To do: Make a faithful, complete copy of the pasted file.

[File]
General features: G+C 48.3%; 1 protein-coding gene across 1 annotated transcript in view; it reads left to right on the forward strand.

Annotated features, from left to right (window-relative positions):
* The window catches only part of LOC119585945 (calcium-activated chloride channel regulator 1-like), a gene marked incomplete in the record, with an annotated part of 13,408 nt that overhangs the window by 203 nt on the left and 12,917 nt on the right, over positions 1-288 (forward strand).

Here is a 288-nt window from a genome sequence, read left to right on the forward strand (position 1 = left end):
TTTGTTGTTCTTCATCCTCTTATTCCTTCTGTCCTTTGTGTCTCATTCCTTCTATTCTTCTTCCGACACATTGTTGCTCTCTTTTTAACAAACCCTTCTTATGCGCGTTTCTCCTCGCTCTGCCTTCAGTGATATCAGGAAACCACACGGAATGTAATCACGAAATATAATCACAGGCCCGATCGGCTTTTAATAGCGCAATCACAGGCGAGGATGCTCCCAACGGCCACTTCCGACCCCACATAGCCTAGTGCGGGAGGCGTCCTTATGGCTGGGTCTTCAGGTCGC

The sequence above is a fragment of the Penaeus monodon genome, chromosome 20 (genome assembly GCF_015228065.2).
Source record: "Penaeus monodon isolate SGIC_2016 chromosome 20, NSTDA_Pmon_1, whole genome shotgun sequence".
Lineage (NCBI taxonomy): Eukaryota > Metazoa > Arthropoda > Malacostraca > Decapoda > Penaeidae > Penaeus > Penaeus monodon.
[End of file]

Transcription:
General features: G+C 48.3%; 1 protein-coding gene across 1 annotated transcript in view; it reads left to right on the forward strand.

Annotated features, from left to right (window-relative positions):
* The window catches only part of LOC119585945 (calcium-activated chloride channel regulator 1-like), a gene marked incomplete in the record, with an annotated part of 13,408 nt that overhangs the window by 203 nt on the left and 12,917 nt on the right, over positions 1-288 (forward strand).

Here is a 288-nt window from a genome sequence, read left to right on the forward strand (position 1 = left end):
TTTGTTGTTCTTCATCCTCTTATTCCTTCTGTCCTTTGTGTCTCATTCCTTCTATTCTTCTTCCGACACATTGTTGCTCTCTTTTTAACAAACCCTTCTTATGCGCGTTTCTCCTCGCTCTGCCTTCAGTGATATCAGGAAACCACACGGAATGTAATCACGAAATATAATCACAGGCCCGATCGGCTTTTAATAGCGCAATCACAGGCGAGGATGCTCCCAACGGCCACTTCCGACCCCACATAGCCTAGTGCGGGAGGCGTCCTTATGGCTGGGTCTTCAGGTCGC

The sequence above is a fragment of the Penaeus monodon genome, chromosome 20 (genome assembly GCF_015228065.2).
Source record: "Penaeus monodon isolate SGIC_2016 chromosome 20, NSTDA_Pmon_1, whole genome shotgun sequence".
Lineage (NCBI taxonomy): Eukaryota > Metazoa > Arthropoda > Malacostraca > Decapoda > Penaeidae > Penaeus > Penaeus monodon.